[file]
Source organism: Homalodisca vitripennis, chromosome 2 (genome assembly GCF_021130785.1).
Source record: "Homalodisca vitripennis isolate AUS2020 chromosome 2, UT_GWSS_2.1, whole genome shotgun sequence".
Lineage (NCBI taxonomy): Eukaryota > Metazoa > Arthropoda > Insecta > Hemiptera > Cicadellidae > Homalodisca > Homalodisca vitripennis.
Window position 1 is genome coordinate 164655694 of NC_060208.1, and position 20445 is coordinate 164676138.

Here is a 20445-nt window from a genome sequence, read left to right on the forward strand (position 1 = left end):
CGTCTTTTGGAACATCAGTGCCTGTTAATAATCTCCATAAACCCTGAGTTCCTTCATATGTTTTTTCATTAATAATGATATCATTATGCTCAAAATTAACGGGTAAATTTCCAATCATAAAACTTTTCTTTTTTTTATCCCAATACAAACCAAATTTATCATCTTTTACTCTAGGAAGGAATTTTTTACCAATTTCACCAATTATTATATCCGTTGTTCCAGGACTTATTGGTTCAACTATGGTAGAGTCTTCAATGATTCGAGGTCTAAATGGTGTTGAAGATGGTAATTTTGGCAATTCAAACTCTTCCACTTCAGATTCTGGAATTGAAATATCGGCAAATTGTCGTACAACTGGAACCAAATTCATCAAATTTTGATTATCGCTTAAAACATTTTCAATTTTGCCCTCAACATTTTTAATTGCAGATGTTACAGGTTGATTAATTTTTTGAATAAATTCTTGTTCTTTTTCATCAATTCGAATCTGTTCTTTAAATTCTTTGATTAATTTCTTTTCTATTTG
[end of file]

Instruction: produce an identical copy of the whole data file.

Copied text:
Source organism: Homalodisca vitripennis, chromosome 2 (genome assembly GCF_021130785.1).
Source record: "Homalodisca vitripennis isolate AUS2020 chromosome 2, UT_GWSS_2.1, whole genome shotgun sequence".
Lineage (NCBI taxonomy): Eukaryota > Metazoa > Arthropoda > Insecta > Hemiptera > Cicadellidae > Homalodisca > Homalodisca vitripennis.
Window position 1 is genome coordinate 164655694 of NC_060208.1, and position 20445 is coordinate 164676138.

Here is a 20445-nt window from a genome sequence, read left to right on the forward strand (position 1 = left end):
CGTCTTTTGGAACATCAGTGCCTGTTAATAATCTCCATAAACCCTGAGTTCCTTCATATGTTTTTTCATTAATAATGATATCATTATGCTCAAAATTAACGGGTAAATTTCCAATCATAAAACTTTTCTTTTTTTTATCCCAATACAAACCAAATTTATCATCTTTTACTCTAGGAAGGAATTTTTTACCAATTTCACCAATTATTATATCCGTTGTTCCAGGACTTATTGGTTCAACTATGGTAGAGTCTTCAATGATTCGAGGTCTAAATGGTGTTGAAGATGGTAATTTTGGCAATTCAAACTCTTCCACTTCAGATTCTGGAATTGAAATATCGGCAAATTGTCGTACAACTGGAACCAAATTCATCAAATTTTGATTATCGCTTAAAACATTTTCAATTTTGCCCTCAACATTTTTAATTGCAGATGTTACAGGTTGATTAATTTTTTGAATAAATTCTTGTTCTTTTTCATCAATTCGAATCTGTTCTTTAAATTCTTTGATTAATTTCTTTTCTATTTG